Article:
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Kittens Abandoned at Fire Company

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SAYLORSBURG -- Firefighters in the Poconos came to the rescue of nearly one dozen cats abandoned in a small carrier outside the fire station earlier this week.

Coolbaugh Township volunteer firefighters unloaded cages of kittens in Saylorsburg. They found the kittens shoved into just one small carrier outside their fire company earlier this week in their parking lot.

"Went over and looked and we found 11 cats: nine kittens and two adults," said Coolbaugh Volunteer Fire Company Chief Kevin Ambrogio.

Volunteers could hardly believe someone would shove them all into just one cage, no food, no water, nothing.

"It was sad to see that somebody would just let something like that go, such a cute little animal and just dump them somewhere," said Chris Ambrogio of Coolbaugh Township Volunteer Fire Company.

They reached out on Facebook, started calling shelters and it took days until they found someone who had room to help

"We actually have a little bit of space so we said yes, we would take them, especially because they're ill. We often take the ones that are sick," said Creature Comforts Veterinary Service owner Karin-Susan Breitlauch.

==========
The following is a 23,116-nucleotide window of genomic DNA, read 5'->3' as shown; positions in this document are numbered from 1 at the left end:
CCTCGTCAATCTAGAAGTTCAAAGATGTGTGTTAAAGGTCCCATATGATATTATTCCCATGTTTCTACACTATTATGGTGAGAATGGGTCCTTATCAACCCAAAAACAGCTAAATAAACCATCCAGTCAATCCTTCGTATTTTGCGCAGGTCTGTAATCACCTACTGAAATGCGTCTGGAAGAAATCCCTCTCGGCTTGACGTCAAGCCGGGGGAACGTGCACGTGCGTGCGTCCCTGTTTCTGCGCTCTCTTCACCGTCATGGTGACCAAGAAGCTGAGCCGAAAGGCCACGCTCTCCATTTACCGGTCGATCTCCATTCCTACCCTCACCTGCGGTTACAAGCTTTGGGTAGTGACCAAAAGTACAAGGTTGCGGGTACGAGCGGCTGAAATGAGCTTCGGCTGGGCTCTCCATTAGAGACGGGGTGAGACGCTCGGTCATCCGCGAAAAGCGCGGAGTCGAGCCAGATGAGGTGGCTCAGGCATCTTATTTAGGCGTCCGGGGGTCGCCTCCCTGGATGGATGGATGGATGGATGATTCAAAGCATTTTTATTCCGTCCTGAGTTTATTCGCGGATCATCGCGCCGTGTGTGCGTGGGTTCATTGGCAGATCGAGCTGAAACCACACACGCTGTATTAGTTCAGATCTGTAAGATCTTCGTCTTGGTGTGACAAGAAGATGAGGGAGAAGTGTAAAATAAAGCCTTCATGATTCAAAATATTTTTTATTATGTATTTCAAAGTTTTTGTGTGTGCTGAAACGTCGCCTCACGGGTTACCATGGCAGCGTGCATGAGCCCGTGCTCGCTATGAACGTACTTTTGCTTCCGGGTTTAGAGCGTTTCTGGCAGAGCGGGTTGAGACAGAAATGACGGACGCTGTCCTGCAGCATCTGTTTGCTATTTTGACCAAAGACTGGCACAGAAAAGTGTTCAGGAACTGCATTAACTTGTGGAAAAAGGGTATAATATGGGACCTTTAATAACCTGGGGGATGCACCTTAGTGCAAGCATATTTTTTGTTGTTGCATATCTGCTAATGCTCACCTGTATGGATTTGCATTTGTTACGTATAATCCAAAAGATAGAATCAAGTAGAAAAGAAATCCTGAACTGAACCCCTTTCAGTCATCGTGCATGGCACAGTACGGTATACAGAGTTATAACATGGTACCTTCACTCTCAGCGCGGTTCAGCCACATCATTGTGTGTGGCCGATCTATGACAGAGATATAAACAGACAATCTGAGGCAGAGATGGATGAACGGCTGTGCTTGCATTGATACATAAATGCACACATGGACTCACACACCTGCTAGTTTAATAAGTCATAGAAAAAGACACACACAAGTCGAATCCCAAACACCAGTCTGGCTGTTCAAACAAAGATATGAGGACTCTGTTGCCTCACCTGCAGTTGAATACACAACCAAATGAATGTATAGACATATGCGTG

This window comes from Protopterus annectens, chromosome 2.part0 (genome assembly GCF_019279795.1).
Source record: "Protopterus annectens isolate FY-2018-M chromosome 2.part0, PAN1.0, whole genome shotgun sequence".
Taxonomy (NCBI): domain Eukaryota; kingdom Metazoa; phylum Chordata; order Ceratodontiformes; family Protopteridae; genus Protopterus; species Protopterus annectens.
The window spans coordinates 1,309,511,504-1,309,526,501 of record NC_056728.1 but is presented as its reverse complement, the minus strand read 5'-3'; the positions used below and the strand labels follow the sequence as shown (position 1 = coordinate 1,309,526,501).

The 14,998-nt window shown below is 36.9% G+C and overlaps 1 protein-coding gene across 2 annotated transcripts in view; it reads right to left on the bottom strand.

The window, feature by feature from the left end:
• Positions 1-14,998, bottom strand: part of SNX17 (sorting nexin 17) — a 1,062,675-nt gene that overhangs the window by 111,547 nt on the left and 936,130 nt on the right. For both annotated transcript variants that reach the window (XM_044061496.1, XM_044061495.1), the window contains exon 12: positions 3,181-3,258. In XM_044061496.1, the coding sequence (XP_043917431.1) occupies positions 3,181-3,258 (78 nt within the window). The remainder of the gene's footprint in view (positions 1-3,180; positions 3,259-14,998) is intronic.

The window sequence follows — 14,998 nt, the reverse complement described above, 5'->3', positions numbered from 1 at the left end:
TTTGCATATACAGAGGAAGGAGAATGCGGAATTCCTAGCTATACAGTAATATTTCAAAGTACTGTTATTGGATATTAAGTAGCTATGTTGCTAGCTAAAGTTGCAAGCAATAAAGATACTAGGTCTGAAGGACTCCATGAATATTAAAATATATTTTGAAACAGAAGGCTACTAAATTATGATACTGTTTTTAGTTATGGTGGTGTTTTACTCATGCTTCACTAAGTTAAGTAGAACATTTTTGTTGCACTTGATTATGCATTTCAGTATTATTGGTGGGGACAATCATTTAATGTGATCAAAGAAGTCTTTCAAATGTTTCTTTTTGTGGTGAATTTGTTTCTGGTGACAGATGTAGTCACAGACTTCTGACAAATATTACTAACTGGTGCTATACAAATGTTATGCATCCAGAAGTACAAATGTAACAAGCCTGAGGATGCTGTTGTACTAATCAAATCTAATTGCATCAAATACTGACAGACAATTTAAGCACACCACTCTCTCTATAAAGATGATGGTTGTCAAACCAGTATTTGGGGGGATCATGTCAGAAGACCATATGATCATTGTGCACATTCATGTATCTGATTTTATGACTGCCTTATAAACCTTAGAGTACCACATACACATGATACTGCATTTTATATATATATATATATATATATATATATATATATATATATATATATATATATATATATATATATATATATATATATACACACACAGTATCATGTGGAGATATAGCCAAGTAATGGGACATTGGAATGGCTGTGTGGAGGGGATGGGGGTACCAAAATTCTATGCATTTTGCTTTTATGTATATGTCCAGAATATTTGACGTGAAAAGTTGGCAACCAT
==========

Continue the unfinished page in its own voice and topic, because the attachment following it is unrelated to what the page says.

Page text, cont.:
One by one, six of these little guys were welcomed to Creature Comforts Veterinary Service in Saylorsburg.

The other five cats that were smashed inside the small crate have already been adopted and the vets at Creature Comforts say the six they're now taking care of should be on their way to a happy home soon as well.

"They're going to get tested for feline leukemia, feline AIDS, they're going to get vaccinated and they're going to get treated for their eye infections," said Breitlauch.

One kitten's eyes were so infected he couldn't even get them open. Now thanks to these firefighters, some of them could be adopted at the West End Fair later this month.

Firefighters say they've never been "cat people."

"No, not a cat, never owned a cat, so I don't know anything about cats. We've taken them out of trees, that's about it," said Ambrogio.

But these volunteers were happy to help, the best they knew how.


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